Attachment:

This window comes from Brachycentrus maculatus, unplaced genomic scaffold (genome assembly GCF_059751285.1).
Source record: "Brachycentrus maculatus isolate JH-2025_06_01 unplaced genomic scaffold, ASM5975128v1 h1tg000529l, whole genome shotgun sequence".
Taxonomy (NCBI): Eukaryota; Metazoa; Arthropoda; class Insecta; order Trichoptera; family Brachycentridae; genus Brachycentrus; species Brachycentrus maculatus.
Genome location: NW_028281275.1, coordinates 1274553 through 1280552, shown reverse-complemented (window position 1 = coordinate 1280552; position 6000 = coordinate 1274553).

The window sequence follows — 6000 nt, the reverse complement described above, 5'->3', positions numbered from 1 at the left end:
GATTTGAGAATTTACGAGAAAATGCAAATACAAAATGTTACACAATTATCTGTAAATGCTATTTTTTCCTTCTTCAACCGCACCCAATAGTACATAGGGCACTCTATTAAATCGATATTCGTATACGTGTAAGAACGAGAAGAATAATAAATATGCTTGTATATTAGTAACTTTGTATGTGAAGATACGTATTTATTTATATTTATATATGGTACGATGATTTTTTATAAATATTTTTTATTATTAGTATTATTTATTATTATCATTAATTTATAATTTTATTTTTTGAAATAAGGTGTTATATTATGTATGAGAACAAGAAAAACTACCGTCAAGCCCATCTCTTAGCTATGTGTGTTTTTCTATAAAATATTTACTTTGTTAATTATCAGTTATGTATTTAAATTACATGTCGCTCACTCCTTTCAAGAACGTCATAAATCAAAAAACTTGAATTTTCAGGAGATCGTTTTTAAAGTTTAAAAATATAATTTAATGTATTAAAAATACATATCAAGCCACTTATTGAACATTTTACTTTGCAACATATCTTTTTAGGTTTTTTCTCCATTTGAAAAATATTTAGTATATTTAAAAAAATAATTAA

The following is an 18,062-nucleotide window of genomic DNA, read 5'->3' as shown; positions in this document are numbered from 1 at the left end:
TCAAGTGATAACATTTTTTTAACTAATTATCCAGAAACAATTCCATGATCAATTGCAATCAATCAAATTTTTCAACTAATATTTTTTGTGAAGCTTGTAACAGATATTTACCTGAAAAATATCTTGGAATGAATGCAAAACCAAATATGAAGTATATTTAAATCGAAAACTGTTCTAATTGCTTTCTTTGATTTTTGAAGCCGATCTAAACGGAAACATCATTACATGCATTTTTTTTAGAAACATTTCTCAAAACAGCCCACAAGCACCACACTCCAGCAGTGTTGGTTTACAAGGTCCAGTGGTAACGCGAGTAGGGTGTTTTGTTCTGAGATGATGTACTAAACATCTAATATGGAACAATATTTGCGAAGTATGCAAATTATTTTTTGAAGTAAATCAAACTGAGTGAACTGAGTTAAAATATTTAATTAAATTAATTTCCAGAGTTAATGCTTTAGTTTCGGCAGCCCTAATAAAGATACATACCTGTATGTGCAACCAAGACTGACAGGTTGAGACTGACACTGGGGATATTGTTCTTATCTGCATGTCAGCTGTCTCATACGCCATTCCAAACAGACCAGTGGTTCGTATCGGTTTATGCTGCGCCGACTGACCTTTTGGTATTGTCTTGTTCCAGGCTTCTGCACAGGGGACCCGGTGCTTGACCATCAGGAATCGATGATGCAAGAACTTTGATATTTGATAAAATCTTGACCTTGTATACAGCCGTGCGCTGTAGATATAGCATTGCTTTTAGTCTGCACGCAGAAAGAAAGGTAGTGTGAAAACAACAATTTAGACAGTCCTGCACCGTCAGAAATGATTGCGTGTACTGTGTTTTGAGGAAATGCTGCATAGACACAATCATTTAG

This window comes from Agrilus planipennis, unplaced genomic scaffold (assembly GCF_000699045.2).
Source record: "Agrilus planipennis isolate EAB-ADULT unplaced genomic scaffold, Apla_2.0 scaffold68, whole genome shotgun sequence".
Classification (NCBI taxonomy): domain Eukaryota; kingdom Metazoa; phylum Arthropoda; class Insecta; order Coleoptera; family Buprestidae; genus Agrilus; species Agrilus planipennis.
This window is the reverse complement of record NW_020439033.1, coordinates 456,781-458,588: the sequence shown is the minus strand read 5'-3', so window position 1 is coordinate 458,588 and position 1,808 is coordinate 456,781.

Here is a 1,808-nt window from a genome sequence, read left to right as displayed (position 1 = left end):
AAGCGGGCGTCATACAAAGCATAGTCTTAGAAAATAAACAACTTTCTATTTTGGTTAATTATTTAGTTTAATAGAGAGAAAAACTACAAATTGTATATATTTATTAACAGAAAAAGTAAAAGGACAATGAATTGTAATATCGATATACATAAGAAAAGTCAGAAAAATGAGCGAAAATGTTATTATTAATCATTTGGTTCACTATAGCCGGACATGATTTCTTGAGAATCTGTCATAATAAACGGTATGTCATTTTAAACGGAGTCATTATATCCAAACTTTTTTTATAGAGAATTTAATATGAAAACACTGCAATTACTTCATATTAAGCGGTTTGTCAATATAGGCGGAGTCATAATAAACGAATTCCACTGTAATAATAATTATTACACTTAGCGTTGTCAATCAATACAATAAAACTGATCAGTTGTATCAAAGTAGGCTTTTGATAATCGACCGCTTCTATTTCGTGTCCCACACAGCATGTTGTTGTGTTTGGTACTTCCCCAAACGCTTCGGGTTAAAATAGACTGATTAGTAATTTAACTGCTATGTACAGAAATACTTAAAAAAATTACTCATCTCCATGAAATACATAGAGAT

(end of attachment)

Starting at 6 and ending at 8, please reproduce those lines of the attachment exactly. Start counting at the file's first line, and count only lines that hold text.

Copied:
GATTTGAGAATTTACGAGAAAATGCAAATACAAAATGTTACACAATTATCTGTAAATGCTATTTTTTCCTTCTTCAACCGCACCCAATAGTACATAGGGCACTCTATTAAATCGATATTCGTATACGTGTAAGAACGAGAAGAATAATAAATATGCTTGTATATTAGTAACTTTGTATGTGAAGATACGTATTTATTTATATTTATATATGGTACGATGATTTTTTATAAATATTTTTTATTATTAGTATTATTTATTATTATCATTAATTTATAATTTTATTTTTTGAAATAAGGTGTTATATTATGTATGAGAACAAGAAAAACTACCGTCAAGCCCATCTCTTAGCTATGTGTGTTTTTCTATAAAATATTTACTTTGTTAATTATCAGTTATGTATTTAAATTACATGTCGCTCACTCCTTTCAAGAACGTCATAAATCAAAAAACTTGAATTTTCAGGAGATCGTTTTTAAAGTTTAAAAATATAATTTAATGTATTAAAAATACATATCAAGCCACTTATTGAACATTTTACTTTGCAACATATCTTTTTAGGTTTTTTCTCCATTTGAAAAATATTTAGTATATTTAAAAAAATAATTAA

The following is an 18,062-nucleotide window of genomic DNA, read 5'->3' as shown; positions in this document are numbered from 1 at the left end:
TCAAGTGATAACATTTTTTTAACTAATTATCCAGAAACAATTCCATGATCAATTGCAATCAATCAAATTTTTCAACTAATATTTTTTGTGAAGCTTGTAACAGATATTTACCTGAAAAATATCTTGGAATGAATGCAAAACCAAATATGAAGTATATTTAAATCGAAAACTGTTCTAATTGCTTTCTTTGATTTTTGAAGCCGATCTAAACGGAAACATCATTACATGCATTTTTTTTAGAAACATTTCTCAAAACAGCCCACAAGCACCACACTCCAGCAGTGTTGGTTTACAAGGTCCAGTGGTAACGCGAGTAGGGTGTTTTGTTCTGAGATGATGTACTAAACATCTAATATGGAACAATATTTGCGAAGTATGCAAATTATTTTTTGAAGTAAATCAAACTGAGTGAACTGAGTTAAAATATTTAATTAAATTAATTTCCAGAGTTAATGCTTTAGTTTCGGCAGCCCTAATAAAGATACATACCTGTATGTGCAACCAAGACTGACAGGTTGAGACTGACACTGGGGATATTGTTCTTATCTGCATGTCAGCTGTCTCATACGCCATTCCAAACAGACCAGTGGTTCGTATCGGTTTATGCTGCGCCGACTGACCTTTTGGTATTGTCTTGTTCCAGGCTTCTGCACAGGGGACCCGGTGCTTGACCATCAGGAATCGATGATGCAAGAACTTTGATATTTGATAAAATCTTGACCTTGTATACAGCCGTGCGCTGTAGATATAGCATTGCTTTTAGTCTGCACGCAGAAAGAAAGGTAGTGTGAAAACAACAATTTAGACAGTCCTGCACCGTCAGAAATGATTGCGTGTACTGTGTTTTGAGGAAATGCTGCATAGACACAATCATTTAG